Separating e-book rights from print rights

I had a case a while back where the author wanted to retain the e-book rights and only grant me physical book rights. I passed. She was a bit miffed. I was too, truth be told because it was a lovely book, and we were the perfect publisher for it. Or so I’d like to think.

I know where she was coming from. She’d read about J.A. Konrath and other well-known authors who were leaving mainstream print publishing behind and blazing their own trails. Her attitude was, “if they can do it, so can I.” And maybe she can. I hope so. But, nonetheless, it bothered me to lose the book.

So why wasn’t I willing to separate the e-book right from the print rights?

The Tale of Two Versions

For starters, I want the whole enchilada. And it’s not because I’m a control freak. I want consistency in the marketplace. If you keep your e-book rights, there will be two versions of the same book running around. See, you won’t get my edited version of the manuscript because you’d be profiting off my hard labor. If I don’t have those rights, then you don’t have the right to the file. This means that you’re stuck with your version. If extensive edits were done, this could be a pain to recreate. But the end result is different from what you turned into us. Hence, two versions. So which version will readers prefer?

Negative Impact

I’d like to think that our editing makes our books superior to the original versions. If you retained your e-book rights, then you’re stuck with the original version. So let’s say someone reads the e-book and thinks it’s drek. Very often people who buy e-files will also buy a physical book – perhaps as a gift. If word travels around that the book isn’t that great, this could negatively impact our reputation and our physical book sales. I’d faint over sinking thousands of dollars into a book only to have sales impacted by a version that’s beyond my control.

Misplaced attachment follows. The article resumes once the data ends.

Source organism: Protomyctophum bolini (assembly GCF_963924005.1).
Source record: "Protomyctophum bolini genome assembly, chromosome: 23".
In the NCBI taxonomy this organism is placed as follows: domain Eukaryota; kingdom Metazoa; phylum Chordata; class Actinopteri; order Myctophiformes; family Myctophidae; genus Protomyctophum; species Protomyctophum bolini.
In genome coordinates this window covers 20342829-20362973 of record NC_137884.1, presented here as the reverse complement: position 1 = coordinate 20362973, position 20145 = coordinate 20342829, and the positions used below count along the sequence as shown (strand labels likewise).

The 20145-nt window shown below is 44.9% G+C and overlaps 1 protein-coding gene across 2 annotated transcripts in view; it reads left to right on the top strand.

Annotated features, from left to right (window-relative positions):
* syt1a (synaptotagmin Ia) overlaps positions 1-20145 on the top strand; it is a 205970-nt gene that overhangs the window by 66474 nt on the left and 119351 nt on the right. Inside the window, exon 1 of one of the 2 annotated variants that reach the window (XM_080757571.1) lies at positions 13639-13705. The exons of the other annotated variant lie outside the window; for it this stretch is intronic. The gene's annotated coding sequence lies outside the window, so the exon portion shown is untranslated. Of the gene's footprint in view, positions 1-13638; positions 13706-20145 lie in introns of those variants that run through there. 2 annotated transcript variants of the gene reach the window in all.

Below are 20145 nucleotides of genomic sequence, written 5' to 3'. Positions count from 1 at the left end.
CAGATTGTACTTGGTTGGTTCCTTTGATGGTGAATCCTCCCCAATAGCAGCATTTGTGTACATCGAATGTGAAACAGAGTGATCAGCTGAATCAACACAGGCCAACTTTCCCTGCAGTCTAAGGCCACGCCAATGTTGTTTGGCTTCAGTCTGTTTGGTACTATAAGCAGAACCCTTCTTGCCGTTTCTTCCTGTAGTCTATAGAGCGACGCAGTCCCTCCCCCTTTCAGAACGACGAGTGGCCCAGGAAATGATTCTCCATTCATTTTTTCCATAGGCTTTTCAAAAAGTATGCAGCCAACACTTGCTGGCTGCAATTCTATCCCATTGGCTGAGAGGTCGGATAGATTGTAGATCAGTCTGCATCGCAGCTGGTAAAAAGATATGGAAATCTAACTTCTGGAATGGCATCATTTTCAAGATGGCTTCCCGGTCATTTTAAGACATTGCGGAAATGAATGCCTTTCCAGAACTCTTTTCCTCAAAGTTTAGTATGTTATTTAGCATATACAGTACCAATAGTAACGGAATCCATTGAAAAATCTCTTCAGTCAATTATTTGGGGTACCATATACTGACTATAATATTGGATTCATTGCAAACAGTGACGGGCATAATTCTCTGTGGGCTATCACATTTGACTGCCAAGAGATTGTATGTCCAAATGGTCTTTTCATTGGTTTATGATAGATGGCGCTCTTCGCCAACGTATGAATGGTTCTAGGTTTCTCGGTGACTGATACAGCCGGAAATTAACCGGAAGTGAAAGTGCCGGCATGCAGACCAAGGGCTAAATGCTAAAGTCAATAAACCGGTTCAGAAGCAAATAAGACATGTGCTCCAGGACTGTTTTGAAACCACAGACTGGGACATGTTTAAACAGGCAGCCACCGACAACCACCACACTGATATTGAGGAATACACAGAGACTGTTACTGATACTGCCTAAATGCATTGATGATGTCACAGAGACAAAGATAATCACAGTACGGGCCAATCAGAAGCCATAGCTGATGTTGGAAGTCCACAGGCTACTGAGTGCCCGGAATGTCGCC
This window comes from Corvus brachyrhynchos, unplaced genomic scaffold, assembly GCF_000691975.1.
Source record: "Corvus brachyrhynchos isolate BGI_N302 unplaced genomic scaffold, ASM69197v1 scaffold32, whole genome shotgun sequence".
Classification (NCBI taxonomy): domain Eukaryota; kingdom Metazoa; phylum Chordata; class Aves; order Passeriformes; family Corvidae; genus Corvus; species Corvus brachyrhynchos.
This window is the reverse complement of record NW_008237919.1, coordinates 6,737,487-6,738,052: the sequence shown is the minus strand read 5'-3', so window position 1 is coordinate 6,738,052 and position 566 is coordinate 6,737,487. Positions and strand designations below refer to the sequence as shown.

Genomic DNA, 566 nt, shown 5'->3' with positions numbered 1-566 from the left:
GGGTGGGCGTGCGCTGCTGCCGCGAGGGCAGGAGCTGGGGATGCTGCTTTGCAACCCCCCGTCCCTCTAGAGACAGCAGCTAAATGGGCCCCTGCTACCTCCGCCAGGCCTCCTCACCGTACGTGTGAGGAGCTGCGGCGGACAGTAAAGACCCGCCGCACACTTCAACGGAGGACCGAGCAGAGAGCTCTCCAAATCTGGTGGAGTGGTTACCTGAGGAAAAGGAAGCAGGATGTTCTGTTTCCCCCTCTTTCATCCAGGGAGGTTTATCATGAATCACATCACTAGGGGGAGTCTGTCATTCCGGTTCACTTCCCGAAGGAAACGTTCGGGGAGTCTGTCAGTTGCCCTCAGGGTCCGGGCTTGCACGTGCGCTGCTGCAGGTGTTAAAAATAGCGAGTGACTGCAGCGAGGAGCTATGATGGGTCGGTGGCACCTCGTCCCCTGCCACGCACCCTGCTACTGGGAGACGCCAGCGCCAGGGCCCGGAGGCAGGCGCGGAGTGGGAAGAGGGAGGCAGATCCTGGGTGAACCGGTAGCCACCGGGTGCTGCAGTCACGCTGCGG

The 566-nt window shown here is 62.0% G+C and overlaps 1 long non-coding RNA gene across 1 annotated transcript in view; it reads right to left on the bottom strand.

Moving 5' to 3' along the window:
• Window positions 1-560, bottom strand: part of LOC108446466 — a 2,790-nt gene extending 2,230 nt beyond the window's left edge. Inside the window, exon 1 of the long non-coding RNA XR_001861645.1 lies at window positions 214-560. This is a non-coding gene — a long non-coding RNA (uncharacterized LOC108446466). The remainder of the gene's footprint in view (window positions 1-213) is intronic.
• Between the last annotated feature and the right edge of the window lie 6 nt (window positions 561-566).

Remember, I’m in it to win it – and that means making you as successful as possible. So if I seem a bit barky over killing a book deal over the e-book rights, at least you’ll better understand my motivations behind it.

3 Responses to Separating e-book rights from print rights

  1. NinjaFingers says:

    What about publishers who sit on e-book rights, though? (Devil’s Advocate here)

  2. You mean they have the rights but won’t put the e-book out there? I’d make sure the contract has a drop dead date on it…meaning they have to have it out there by a certain date or it revers to the author.

  3. […] This post was mentioned on Twitter by craig brown, Suzannah W Freeman. Suzannah W Freeman said: Separating e-book rights from print rights: […]

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